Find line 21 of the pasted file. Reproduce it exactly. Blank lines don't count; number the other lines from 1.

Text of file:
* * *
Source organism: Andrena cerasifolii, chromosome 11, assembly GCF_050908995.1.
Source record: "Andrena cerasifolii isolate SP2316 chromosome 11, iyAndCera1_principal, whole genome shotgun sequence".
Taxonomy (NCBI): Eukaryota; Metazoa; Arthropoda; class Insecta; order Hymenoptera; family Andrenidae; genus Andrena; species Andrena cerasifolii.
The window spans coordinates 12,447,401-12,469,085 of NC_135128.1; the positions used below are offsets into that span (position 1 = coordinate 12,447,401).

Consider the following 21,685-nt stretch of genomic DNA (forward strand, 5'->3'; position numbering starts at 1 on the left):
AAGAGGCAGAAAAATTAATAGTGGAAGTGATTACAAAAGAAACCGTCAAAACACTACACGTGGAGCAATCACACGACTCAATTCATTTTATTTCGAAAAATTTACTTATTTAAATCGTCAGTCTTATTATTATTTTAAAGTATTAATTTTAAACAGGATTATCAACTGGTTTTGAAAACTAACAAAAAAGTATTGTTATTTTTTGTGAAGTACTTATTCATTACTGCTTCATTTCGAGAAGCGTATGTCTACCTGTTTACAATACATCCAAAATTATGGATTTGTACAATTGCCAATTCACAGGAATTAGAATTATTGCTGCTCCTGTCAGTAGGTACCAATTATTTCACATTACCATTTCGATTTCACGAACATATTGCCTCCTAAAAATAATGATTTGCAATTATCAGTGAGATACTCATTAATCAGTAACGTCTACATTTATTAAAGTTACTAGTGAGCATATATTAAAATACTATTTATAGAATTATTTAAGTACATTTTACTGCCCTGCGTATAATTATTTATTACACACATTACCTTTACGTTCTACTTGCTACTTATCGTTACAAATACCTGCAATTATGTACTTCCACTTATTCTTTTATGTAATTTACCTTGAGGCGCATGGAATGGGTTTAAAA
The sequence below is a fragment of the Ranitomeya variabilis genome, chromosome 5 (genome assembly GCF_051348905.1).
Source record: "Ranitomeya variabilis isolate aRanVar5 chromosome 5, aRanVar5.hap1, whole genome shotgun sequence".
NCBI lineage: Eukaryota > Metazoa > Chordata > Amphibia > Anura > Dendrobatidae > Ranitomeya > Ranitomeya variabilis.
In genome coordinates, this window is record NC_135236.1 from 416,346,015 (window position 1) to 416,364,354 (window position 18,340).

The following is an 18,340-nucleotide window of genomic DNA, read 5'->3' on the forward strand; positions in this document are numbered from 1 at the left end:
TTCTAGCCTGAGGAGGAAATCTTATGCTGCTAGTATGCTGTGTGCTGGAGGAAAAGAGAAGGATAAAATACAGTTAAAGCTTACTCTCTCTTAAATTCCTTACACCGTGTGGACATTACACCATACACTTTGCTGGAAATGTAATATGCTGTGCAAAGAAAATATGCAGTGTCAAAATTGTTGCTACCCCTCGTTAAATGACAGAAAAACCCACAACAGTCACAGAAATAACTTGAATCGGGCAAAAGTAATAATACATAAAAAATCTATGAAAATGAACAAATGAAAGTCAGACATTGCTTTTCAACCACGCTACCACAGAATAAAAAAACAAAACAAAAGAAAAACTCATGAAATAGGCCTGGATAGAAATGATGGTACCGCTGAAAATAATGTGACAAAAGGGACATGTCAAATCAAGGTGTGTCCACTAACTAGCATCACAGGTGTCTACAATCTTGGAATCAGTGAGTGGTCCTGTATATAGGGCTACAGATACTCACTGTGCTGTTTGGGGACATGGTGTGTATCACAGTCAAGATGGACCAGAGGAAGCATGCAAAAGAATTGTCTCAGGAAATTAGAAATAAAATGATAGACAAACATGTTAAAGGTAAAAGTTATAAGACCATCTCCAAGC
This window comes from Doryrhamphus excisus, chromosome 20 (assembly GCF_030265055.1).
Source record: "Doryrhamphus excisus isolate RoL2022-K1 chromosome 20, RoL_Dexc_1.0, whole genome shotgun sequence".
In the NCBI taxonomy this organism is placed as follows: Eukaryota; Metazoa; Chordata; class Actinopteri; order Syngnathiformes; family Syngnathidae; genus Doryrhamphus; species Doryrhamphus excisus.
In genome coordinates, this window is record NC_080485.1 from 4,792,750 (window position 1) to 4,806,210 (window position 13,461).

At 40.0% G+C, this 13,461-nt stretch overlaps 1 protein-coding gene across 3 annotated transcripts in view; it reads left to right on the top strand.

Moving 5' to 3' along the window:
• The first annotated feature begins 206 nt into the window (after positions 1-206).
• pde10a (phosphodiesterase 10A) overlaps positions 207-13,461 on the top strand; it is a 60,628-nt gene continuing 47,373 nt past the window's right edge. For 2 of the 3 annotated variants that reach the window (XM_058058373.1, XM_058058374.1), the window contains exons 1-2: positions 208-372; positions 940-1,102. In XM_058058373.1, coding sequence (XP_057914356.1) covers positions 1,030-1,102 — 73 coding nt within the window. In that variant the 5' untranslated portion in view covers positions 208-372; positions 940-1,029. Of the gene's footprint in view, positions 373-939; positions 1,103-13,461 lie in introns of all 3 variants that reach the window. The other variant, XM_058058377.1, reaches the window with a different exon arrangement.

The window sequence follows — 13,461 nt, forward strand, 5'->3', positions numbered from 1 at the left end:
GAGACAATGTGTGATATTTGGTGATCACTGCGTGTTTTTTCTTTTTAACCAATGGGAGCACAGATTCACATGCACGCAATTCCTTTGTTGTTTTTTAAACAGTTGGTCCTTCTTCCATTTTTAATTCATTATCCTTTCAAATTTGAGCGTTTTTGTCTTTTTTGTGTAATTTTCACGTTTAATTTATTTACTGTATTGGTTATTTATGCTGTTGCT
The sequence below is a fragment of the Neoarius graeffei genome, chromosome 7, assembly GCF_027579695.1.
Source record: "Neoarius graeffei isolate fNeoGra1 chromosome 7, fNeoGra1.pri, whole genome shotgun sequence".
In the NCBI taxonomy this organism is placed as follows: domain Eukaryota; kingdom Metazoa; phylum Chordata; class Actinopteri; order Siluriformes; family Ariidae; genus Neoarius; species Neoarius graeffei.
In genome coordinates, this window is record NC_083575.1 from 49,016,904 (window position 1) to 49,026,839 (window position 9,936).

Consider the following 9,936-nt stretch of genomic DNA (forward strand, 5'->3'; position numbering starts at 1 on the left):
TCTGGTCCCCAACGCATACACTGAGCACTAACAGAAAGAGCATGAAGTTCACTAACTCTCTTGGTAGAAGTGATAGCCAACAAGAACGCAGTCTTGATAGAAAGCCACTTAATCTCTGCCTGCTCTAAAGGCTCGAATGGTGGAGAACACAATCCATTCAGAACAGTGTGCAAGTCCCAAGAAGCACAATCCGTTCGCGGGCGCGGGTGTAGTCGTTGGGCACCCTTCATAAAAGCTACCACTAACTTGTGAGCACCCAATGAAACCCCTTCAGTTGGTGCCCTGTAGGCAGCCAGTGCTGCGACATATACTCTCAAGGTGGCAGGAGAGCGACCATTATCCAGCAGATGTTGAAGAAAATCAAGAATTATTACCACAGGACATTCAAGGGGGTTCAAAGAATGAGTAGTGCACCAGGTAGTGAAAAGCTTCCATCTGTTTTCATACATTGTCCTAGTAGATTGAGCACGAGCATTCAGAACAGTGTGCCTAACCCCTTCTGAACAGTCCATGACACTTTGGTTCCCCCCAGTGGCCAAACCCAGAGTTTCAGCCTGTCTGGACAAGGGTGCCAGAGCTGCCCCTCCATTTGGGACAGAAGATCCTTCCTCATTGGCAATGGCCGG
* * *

The window sequence follows — 13,461 nt, forward strand, 5'->3', positions numbered from 1 at the left end: